The traditional post-rock style is that of a quiet build to an epic, show-stopping crescendo and repeat. For Japanese quartet Mono, that’s also true, except there is a cinematic quality to the way the band open vast instrumental spaces and then build upon them until an apocalyptic crash ensues.
Mono has a new album coming later in the year, but at the Troubadour they did not offer a glimpse at what’s in store, opting to play exclusively older songs and drawing most heavily from their 2009 Steve Albini-produced Hymn to the Immortal Wind. “Pure As Snow (Trails of the Winter Storm)” was especially potent, when what initially appeared to be the big finish turned out to be the calm before the “storm” in hindsight. Similarly, the finale of “Everlasting Light” was as eye-wideningly intense as the climactic battle to the final chapter of an epic film trilogy.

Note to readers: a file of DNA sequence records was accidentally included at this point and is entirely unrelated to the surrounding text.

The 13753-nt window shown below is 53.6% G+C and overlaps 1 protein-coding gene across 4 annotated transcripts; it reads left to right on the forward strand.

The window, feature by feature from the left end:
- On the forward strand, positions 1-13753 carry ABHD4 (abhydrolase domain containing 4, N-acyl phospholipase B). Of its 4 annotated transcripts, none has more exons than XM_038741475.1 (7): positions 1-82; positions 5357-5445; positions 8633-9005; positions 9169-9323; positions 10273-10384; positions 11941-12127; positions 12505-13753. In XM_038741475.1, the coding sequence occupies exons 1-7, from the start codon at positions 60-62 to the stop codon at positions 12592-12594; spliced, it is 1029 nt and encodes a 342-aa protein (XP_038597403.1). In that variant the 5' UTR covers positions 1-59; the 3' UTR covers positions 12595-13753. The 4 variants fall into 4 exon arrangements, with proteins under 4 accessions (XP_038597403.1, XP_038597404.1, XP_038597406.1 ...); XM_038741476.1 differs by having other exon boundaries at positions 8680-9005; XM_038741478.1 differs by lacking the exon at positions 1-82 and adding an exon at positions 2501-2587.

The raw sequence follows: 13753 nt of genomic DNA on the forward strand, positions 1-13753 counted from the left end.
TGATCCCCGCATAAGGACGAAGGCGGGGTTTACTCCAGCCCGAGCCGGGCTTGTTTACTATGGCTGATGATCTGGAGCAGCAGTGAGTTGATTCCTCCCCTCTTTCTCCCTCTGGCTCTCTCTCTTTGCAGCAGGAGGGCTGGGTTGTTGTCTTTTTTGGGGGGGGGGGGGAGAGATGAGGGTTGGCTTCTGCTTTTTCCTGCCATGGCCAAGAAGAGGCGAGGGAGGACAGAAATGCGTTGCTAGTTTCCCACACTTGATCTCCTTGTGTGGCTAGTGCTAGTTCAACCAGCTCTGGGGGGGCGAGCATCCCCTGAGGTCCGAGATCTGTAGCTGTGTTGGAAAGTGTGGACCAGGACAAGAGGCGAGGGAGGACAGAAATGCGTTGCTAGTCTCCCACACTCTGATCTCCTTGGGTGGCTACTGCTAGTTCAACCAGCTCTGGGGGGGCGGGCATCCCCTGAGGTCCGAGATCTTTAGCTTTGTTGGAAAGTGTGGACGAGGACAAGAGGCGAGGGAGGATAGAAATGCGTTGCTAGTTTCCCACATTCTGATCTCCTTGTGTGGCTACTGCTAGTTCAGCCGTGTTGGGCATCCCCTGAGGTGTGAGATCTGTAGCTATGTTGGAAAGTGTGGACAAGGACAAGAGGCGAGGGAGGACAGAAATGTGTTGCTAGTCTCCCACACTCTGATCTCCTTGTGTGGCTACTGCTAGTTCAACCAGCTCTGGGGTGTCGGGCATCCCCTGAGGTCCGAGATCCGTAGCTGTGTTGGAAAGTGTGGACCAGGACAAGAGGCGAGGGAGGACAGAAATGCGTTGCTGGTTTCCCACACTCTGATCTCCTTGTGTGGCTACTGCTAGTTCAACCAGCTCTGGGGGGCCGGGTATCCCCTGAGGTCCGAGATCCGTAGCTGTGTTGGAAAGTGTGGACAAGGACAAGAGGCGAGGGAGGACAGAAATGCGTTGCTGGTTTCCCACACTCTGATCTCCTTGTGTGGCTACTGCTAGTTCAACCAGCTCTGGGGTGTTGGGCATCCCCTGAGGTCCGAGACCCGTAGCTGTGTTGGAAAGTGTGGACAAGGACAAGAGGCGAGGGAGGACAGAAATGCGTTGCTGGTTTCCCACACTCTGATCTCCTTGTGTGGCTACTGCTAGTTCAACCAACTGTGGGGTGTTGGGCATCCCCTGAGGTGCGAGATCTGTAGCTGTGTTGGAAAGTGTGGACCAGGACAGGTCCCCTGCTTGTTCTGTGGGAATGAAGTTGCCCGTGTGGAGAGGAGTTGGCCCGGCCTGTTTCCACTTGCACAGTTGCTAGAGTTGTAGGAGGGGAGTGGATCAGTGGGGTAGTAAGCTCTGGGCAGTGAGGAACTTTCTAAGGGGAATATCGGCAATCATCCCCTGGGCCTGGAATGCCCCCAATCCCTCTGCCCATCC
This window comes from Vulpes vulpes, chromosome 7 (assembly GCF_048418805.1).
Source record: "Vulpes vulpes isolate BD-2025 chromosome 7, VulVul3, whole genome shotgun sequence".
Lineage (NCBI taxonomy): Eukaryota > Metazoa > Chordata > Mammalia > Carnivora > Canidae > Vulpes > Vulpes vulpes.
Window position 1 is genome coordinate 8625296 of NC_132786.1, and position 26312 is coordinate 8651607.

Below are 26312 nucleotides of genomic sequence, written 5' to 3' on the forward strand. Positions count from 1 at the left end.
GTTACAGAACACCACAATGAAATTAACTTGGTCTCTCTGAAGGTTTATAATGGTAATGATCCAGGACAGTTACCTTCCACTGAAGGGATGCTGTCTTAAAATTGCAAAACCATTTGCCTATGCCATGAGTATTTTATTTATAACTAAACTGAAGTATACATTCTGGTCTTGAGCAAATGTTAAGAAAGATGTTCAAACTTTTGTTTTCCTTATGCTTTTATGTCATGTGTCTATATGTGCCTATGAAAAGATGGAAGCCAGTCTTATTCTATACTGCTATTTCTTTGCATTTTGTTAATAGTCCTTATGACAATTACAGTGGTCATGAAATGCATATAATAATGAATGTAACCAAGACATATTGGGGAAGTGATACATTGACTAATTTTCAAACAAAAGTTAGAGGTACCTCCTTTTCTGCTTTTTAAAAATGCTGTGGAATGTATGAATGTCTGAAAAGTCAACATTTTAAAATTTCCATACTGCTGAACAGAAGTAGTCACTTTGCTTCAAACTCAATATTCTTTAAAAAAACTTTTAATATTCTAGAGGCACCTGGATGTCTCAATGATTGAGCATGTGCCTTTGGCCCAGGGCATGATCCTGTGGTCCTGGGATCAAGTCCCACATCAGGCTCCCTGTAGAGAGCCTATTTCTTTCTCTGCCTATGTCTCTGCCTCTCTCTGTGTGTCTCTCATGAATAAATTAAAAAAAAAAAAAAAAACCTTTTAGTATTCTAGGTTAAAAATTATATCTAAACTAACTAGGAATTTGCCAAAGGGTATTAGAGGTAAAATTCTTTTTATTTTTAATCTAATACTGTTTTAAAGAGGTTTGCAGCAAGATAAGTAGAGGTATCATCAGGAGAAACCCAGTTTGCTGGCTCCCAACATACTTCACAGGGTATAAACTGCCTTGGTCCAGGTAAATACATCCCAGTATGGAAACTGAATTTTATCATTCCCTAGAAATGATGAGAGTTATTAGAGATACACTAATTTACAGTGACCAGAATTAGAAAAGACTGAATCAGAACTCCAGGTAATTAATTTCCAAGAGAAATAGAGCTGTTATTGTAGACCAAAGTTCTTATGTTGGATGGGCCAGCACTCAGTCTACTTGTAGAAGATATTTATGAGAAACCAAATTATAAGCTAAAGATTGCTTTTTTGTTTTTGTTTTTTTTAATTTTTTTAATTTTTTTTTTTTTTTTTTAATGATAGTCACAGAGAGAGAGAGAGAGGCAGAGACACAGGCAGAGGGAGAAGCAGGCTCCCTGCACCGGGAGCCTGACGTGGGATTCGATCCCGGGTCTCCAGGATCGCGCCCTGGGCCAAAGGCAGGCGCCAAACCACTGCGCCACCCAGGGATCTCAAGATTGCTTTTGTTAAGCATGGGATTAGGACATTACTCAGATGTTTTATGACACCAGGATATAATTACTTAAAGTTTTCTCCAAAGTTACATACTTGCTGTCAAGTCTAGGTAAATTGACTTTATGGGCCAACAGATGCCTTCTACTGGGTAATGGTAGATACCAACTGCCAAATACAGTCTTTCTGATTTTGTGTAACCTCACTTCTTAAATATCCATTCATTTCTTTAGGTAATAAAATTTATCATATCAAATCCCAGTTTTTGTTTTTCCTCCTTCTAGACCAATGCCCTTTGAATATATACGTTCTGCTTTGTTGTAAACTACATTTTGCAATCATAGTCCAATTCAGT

The Mono live adventure was an emotionally charged event best experienced seated, and the Troubadour’s balcony was even more overcrowded than usual. That’s not to say Mono weren’t a captivating live presence. Onstage, only multi-instrumentalist Tamaki Kunishi performed while standing — swaying along as if enraptured by her own bass sound when she wasn’t at the keyboard or glockenspiel. By the end of a 15-plus-minute rendition of You Are There standout “Yearning”, guitarist Takaakira Goto sent his stool astray as he leaped down to the floor to work his effects pedals and generally abuse his guitar.
In seven songs across 80 minutes, Mono mesmerized with intricately weaved soundscapes and built towards thunderous climaxes that proved some feelings are best articulated without speaking. Wordless music is rarely as drenched with majestic beauty and formidable power as what Mono unleashed Wednesday night in West Hollywood.
Pure as Snow (Trails of the Winter Storm)
Ashes in the Snow
Halcyon (Beautiful Days)